• Examines the social and historical context of the educational data movement as it unfolds across educational levels.
• Synthesizes different research traditions from inside and outside of education.
• Assesses the successes, challenges, and potential of data analytics.
• Helps educators and innovators design technology-rich solutions for greater student success.
• Discusses the catalytic role that foundations have played in making education a more informational and evidence-based practice.
Philip J. Piety is a national expert in educational data, founder of Ed Info Connections, a benefit corporation serving to improve the information educators’ use, and a faculty affiliate of Johns Hopkins University.
Excerpt from the book Assessing the Educational Data Movement to be published in April, 2013
One of the issues to emerge in policy discourse and from funders as the educational data movement was taking hold involved personalized learning. While education has seen pendulum swings around standardization versus personalization for decades, what is new is the idea of using data and information to drive individual attention to student needs. While other fields are routinely using datasets about specific customers, and others like those customers, to present more relevant options and services, the classical model is still largely focused on providing the same options to students irrespective of what information about those students might suggest. What has been done in other fields is to use data about individuals to help segment and divide a large market into smaller groups to which services can be targeted. Of course, students within a classroom and teachers within a school are already part of a small group. It is possible that there are others like those students or those teachers in different locations that that data can provide some opportunities to see what types of approaches and tools work well with different students and teachers that have similar characteristics. Read more ›
Another excerpt from my forthcoming book: The Educational data movement: crossing boundaries, searching for student success
The classical model of teaching centers on the role of the teacher as manager of the classroom, conveyer and evaluator of knowledge. In this model, teachers direct everything that happens for all the students inside a classroom. Once the door is closed, teachers usually decide what order the information will be taught, which students will sit together or work together, and how to gauge and measure student understanding. The classical model of teaching is part of a traditional school design where all of the staff are arranged in a way that supports teachers in this classical role. Schools that have specialists—usually reading, math, and special education—use those specialists to augment the traditional classroom teachers. Read more ›
This is an extract from one of the chapters of my upcoming book titled: The Educational Data Movement: Crossing Boundaries, Searching for Student Success.
One of the greatest challenges of our time—of research, of school leadership, and now of measurement—is to define teaching or what teaching should be. The educational data movement occurs at time when there is great uncertainty about what it means to teach. The types of changes that education is going through, as other fields have before, impact jobs and roles and organizational structures. During this time, there has been a quest to describe the job of teachers in ways that can be used to compare teaching with other types of professions. The definition of teaching is an important factor in how we consider teachers using data in their jobs. Is their work mechanical to transmit knowledge or are they knowledge workers and knowledge creators? These are the kinds of questions that highlight what makes education different from other fields. Read more ›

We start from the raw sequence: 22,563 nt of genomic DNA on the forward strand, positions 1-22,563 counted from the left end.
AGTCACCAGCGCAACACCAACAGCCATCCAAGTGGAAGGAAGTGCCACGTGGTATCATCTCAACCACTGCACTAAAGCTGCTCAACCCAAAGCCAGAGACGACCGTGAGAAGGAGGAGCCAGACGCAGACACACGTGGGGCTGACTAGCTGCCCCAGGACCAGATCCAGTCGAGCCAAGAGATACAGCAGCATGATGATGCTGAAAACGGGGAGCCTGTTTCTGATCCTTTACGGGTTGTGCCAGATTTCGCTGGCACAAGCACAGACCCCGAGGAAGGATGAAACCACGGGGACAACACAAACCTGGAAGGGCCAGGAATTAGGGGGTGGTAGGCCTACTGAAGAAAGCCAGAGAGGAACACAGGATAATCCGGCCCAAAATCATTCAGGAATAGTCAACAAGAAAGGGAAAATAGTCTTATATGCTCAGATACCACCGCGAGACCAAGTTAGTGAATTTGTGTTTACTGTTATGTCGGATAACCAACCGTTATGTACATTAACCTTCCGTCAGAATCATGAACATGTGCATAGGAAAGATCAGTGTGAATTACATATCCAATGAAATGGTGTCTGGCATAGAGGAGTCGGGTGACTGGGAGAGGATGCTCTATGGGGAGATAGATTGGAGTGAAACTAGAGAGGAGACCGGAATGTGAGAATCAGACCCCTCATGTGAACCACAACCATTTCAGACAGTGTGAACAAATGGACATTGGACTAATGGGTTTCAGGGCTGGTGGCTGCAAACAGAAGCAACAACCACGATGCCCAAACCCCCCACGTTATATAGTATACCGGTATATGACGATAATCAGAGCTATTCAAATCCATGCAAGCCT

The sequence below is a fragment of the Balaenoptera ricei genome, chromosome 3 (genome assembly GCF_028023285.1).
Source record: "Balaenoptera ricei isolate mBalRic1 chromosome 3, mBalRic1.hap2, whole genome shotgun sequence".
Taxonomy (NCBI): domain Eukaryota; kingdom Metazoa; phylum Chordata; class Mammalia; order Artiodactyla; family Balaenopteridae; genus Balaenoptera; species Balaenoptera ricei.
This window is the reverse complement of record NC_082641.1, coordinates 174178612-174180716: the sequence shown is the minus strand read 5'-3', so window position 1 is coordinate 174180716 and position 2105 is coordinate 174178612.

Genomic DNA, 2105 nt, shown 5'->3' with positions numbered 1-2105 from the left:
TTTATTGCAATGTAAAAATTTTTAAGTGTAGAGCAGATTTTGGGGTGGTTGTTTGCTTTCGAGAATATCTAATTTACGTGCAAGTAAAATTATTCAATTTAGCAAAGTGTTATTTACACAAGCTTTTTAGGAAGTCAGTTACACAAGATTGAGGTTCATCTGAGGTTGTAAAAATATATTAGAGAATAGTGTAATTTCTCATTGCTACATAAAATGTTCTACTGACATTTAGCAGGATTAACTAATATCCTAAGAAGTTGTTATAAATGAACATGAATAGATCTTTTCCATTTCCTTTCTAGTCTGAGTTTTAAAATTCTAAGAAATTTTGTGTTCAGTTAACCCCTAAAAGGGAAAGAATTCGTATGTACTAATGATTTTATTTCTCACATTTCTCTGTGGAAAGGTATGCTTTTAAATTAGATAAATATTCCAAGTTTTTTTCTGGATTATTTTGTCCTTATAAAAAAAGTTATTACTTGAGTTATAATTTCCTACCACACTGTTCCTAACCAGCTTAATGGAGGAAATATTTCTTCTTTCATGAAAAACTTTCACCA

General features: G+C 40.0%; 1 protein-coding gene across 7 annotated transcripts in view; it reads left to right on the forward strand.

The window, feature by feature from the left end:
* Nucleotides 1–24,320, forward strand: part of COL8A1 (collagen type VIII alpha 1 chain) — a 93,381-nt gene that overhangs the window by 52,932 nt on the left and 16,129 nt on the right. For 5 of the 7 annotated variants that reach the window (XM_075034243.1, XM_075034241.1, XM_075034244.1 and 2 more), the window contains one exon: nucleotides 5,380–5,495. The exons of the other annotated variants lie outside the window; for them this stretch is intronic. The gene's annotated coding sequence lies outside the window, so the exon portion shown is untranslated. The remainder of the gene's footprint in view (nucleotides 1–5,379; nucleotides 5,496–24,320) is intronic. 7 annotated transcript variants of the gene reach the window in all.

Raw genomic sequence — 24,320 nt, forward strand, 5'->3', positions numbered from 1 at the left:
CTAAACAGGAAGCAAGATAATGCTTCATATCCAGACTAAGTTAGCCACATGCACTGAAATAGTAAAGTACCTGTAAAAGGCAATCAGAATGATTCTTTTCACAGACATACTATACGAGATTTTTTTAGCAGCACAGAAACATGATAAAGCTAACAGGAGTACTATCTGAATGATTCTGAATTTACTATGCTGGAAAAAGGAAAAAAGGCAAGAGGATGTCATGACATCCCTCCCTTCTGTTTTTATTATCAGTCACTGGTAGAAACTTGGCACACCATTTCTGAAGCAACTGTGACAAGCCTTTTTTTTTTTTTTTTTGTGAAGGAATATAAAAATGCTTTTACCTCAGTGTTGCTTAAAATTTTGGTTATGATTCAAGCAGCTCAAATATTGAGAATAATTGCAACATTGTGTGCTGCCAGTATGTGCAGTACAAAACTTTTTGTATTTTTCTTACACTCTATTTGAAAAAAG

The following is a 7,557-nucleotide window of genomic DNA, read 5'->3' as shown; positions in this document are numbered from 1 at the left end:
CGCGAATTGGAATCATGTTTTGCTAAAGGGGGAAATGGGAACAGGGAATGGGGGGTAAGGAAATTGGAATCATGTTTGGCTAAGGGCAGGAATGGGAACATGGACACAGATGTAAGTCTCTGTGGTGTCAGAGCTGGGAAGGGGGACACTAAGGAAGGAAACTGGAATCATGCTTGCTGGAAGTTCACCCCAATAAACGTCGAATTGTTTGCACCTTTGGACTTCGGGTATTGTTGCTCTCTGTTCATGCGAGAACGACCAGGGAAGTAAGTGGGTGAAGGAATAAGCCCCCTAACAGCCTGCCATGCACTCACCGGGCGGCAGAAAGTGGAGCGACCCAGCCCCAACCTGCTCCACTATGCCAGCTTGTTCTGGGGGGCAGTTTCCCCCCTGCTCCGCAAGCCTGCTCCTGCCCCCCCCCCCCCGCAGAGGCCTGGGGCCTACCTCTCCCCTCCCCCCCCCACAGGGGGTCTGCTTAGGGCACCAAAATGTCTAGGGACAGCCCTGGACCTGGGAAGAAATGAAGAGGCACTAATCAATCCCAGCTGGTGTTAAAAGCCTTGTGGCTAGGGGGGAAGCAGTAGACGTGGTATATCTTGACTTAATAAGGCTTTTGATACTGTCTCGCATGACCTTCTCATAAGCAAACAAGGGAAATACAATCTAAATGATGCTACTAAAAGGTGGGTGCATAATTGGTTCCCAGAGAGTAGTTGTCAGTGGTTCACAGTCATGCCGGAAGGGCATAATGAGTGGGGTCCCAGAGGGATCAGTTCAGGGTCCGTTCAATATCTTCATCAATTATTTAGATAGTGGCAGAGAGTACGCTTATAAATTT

Big data is a new term that can imply both new forms data and new analytic techniques. While big data is routine for many businesses and some sciences, it is new to education. Two characteristics of big data (in addition to lots of data) are that different kinds of information – some more structured than others – are used together and that the data focus is developing deep understandings of systems and context rather than only on outcomes. Organizations that leverage big data are often able to understand those they serve, and their environment better; to isolate and focus on their external and internal challenges and monitor their efforts. In American education, there is hope that big data tools can be a lever for change. Read more ›
In recent months there has been increasing attention to the need for education technologists who can focus on the many large and not so large datasets that are proliferating in education. Some have called for exploration into the educational data sciences and asked about how to prepare this new type of professional. Many questions are emerging about this important area. What classes should they take? Can this be a college major or should it be a professional certification? How is this different from educational statistics? Read more ›
Why should regular educational researchers, those working with science or social studies or emerging literacy pay attention to the changes in education around data. I can think of three reasons. Read more ›